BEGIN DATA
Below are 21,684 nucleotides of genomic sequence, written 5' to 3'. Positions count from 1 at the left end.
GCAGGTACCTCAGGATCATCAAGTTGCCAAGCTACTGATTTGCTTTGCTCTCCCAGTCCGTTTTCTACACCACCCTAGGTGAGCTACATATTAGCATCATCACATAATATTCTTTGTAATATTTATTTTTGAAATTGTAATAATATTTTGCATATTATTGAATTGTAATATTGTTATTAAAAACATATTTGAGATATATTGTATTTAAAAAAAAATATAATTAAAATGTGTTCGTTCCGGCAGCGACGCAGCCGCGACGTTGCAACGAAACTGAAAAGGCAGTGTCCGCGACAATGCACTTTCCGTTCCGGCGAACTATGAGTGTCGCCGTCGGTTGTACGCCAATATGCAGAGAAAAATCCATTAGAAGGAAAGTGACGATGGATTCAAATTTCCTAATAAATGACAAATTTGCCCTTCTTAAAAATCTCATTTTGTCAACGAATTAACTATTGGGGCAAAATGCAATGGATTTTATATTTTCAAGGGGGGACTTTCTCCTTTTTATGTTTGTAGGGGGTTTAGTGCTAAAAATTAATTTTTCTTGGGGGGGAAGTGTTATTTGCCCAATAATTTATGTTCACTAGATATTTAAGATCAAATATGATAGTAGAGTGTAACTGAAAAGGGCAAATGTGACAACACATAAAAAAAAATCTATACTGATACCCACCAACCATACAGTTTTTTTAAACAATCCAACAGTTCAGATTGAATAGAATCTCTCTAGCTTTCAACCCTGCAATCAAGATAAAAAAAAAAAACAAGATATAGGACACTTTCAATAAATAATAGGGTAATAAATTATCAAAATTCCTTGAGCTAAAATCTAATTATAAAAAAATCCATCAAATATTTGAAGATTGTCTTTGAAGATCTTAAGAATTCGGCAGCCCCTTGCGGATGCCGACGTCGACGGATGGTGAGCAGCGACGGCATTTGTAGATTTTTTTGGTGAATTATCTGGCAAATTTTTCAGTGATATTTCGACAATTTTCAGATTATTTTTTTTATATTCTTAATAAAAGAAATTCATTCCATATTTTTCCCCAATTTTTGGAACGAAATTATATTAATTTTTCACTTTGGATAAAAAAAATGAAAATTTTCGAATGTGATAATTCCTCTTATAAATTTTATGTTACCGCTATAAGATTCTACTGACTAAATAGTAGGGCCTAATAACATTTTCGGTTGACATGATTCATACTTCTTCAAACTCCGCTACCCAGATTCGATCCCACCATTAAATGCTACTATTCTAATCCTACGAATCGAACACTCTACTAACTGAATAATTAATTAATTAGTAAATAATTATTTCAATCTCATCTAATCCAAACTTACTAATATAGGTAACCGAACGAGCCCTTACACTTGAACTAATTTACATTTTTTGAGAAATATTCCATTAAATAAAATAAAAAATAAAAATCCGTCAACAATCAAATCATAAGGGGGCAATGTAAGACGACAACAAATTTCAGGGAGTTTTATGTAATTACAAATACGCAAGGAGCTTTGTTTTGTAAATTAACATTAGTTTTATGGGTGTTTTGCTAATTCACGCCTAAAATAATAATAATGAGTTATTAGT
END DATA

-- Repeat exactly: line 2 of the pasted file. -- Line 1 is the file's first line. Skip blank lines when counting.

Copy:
GCAGGTACCTCAGGATCATCAAGTTGCCAAGCTACTGATTTGCTTTGCTCTCCCAGTCCGTTTTCTACACCACCCTAGGTGAGCTACATATTAGCATCATCACATAATATTCTTTGTAATATTTATTTTTGAAATTGTAATAATATTTTGCATATTATTGAATTGTAATATTGTTATTAAAAACATATTTGAGATATATTGTATTTAAAAAAAAATATAATTAAAATGTGTTCGTTCCGGCAGCGACGCAGCCGCGACGTTGCAACGAAACTGAAAAGGCAGTGTCCGCGACAATGCACTTTCCGTTCCGGCGAACTATGAGTGTCGCCGTCGGTTGTACGCCAATATGCAGAGAAAAATCCATTAGAAGGAAAGTGACGATGGATTCAAATTTCCTAATAAATGACAAATTTGCCCTTCTTAAAAATCTCATTTTGTCAACGAATTAACTATTGGGGCAAAATGCAATGGATTTTATATTTTCAAGGGGGGACTTTCTCCTTTTTATGTTTGTAGGGGGTTTAGTGCTAAAAATTAATTTTTCTTGGGGGGGAAGTGTTATTTGCCCAATAATTTATGTTCACTAGATATTTAAGATCAAATATGATAGTAGAGTGTAACTGAAAAGGGCAAATGTGACAACACATAAAAAAAAATCTATACTGATACCCACCAACCATACAGTTTTTTTAAACAATCCAACAGTTCAGATTGAATAGAATCTCTCTAGCTTTCAACCCTGCAATCAAGATAAAAAAAAAAAACAAGATATAGGACACTTTCAATAAATAATAGGGTAATAAATTATCAAAATTCCTTGAGCTAAAATCTAATTATAAAAAAATCCATCAAATATTTGAAGATTGTCTTTGAAGATCTTAAGAATTCGGCAGCCCCTTGCGGATGCCGACGTCGACGGATGGTGAGCAGCGACGGCATTTGTAGATTTTTTTGGTGAATTATCTGGCAAATTTTTCAGTGATATTTCGACAATTTTCAGATTATTTTTTTTATATTCTTAATAAAAGAAATTCATTCCATATTTTTCCCCAATTTTTGGAACGAAATTATATTAATTTTTCACTTTGGATAAAAAAAATGAAAATTTTCGAATGTGATAATTCCTCTTATAAATTTTATGTTACCGCTATAAGATTCTACTGACTAAATAGTAGGGCCTAATAACATTTTCGGTTGACATGATTCATACTTCTTCAAACTCCGCTACCCAGATTCGATCCCACCATTAAATGCTACTATTCTAATCCTACGAATCGAACACTCTACTAACTGAATAATTAATTAATTAGTAAATAATTATTTCAATCTCATCTAATCCAAACTTACTAATATAGGTAACCGAACGAGCCCTTACACTTGAACTAATTTACATTTTTTGAGAAATATTCCATTAAATAAAATAAAAAATAAAAATCCGTCAACAATCAAATCATAAGGGGGCAATGTAAGACGACAACAAATTTCAGGGAGTTTTATGTAATTACAAATACGCAAGGAGCTTTGTTTTGTAAATTAACATTAGTTTTATGGGTGTTTTGCTAATTCACGCCTAAAATAATAATAATGAGTTATTAGT